During the Depression, Jimmy Gralton returns home to Ireland after ten years of exile in America. Seeing the levels of poverty and oppression, the activist in him reawakens and he looks to re-open the dance hall that led to his deportation.
1987, love in time of war. A bus driver George Lennox meets Carla, a Nicaraguan exile living a precarious, profoundly sad life in Glasgow. Her back is scarred, her boyfriend missing, her ... See full summary »
Eric Bishop, a middle-aged postman working for the Manchester sorting office, is going through a dreadful crisis. For starters, his second life companion has not resurfaced although she was released from prison a few months ago. He is left alone with two stepsons to look after, which is no bed of roses since the two teens disrespect him and keep disobeying him. To make matters worse, Ryan, the older boy, fascinated by Zac, a dangerous gangster, has accepted to hide his gun in Eric's house. On the other hand, he is asked by Sam, his student daughter who has a newborn baby, to get back in touch with Lily, his separated wife. Now, Eric left her not long after she gave back to their daughter. As a result Eric panics... Having lost all his bearings, Eric Bishop soliloquizes face to the poster of his idol, another Eric, French footballer Eric Cantona, when the latter appears just like the genie out of Aladdin's lamp. Through a series of aphorisms peculiar to him, the footballer-philosopher ... Written by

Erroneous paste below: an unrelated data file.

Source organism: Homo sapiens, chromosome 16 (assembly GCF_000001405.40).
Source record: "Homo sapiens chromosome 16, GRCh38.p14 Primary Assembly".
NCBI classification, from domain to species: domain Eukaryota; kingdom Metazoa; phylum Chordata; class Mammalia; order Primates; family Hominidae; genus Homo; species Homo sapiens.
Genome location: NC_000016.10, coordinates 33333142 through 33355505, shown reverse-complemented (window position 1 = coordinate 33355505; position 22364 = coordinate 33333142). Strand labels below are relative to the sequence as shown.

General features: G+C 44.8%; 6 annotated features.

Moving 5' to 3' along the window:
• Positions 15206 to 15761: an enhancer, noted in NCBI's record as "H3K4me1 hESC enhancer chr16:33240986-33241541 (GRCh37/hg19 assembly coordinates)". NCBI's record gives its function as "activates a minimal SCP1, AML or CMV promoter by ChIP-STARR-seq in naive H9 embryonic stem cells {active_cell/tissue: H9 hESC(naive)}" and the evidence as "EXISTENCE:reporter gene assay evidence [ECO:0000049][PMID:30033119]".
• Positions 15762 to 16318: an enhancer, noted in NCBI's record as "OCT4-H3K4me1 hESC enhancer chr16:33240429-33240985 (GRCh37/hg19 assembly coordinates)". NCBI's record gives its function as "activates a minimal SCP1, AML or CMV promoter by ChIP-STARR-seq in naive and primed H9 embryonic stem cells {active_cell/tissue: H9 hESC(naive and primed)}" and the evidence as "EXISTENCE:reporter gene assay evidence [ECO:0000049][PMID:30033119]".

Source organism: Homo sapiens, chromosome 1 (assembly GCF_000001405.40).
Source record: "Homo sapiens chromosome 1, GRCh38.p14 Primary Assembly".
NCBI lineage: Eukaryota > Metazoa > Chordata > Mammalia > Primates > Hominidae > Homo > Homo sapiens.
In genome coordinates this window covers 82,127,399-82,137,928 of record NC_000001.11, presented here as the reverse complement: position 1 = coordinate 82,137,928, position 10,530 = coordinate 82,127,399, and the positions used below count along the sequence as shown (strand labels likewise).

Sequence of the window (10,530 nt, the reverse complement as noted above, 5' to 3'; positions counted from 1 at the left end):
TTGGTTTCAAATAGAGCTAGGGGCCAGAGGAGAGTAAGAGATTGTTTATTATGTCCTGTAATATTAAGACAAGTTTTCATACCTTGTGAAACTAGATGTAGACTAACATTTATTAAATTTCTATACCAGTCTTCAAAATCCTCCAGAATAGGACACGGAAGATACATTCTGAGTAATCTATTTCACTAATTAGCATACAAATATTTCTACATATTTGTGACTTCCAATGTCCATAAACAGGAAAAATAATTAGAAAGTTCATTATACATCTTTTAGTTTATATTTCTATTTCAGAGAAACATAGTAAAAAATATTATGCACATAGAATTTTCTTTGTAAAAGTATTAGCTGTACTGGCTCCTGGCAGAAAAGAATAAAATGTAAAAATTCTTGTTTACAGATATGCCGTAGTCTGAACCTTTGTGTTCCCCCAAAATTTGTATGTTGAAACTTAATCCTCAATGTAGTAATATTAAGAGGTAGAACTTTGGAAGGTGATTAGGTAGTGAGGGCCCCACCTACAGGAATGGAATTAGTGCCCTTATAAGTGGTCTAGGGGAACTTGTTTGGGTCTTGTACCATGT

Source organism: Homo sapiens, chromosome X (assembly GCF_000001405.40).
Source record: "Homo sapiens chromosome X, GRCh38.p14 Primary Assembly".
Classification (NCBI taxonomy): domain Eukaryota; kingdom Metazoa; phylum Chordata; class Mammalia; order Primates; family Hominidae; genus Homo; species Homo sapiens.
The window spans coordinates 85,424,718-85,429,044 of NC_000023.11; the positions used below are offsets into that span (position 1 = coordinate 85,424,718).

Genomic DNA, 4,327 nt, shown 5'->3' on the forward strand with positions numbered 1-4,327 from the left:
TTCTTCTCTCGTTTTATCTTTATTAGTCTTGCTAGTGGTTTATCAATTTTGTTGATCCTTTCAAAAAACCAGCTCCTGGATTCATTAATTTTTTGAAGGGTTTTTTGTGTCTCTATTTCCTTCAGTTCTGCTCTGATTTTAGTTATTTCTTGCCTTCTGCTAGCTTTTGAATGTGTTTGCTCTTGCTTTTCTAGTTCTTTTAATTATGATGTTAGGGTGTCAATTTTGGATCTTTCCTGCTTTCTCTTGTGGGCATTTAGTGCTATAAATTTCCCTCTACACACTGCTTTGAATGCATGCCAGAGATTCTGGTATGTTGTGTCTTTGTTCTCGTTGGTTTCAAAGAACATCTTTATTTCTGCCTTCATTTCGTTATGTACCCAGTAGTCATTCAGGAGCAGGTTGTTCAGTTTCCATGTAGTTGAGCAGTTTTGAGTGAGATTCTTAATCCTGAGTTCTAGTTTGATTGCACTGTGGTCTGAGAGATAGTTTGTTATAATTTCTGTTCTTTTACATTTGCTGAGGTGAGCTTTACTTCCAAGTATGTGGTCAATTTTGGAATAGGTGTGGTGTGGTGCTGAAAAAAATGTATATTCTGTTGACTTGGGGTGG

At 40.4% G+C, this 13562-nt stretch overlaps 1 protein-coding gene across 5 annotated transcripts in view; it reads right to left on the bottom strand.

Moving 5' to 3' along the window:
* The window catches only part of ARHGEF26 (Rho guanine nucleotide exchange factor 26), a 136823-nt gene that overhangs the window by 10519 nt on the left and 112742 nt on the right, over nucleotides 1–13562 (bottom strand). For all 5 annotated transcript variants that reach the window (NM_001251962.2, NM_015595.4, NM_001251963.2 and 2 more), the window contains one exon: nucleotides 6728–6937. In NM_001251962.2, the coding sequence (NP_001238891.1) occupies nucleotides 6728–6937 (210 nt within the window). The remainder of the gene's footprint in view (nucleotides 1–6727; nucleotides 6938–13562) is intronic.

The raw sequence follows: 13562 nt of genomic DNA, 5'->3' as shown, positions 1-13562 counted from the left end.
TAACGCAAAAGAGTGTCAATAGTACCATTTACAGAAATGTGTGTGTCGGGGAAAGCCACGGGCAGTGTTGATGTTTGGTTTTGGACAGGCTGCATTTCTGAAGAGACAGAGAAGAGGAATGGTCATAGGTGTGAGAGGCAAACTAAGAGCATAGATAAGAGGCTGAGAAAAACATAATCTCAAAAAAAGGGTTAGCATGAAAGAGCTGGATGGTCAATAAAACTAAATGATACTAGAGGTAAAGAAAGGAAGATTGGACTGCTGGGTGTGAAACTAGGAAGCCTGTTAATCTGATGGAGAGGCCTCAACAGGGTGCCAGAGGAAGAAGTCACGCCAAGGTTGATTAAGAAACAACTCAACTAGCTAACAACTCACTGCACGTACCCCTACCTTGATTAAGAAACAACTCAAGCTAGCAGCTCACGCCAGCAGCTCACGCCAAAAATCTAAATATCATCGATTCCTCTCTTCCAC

The recent World Cup in South Africa brought everyone's attention to soccer (which most of the world calls football), but movies such as "Bend It Like Beckham" and "Looking for Eric" show why we should pay more attention to it. The Fall's Steve Evets plays down-on-his-luck postman Eric Bishop, who in his mind gets advice from footballer Eric Cantona (playing himself). Through this, Eric reconnects with his family. But when his son gets involved with a group of thugs, Eric has to take charge.
This is only the third Ken Loach film that I've seen (the others were "Poor Cow" and "Kes"). As I understand it, Loach usually focuses on political topics in his movies. While this one isn't really political, it's still one that I strongly recommend. Everything about it feels so realistic. I'd never even heard of Eric Cantona before this. Without a doubt, the best scene in the movie is the home invasion towards the end.
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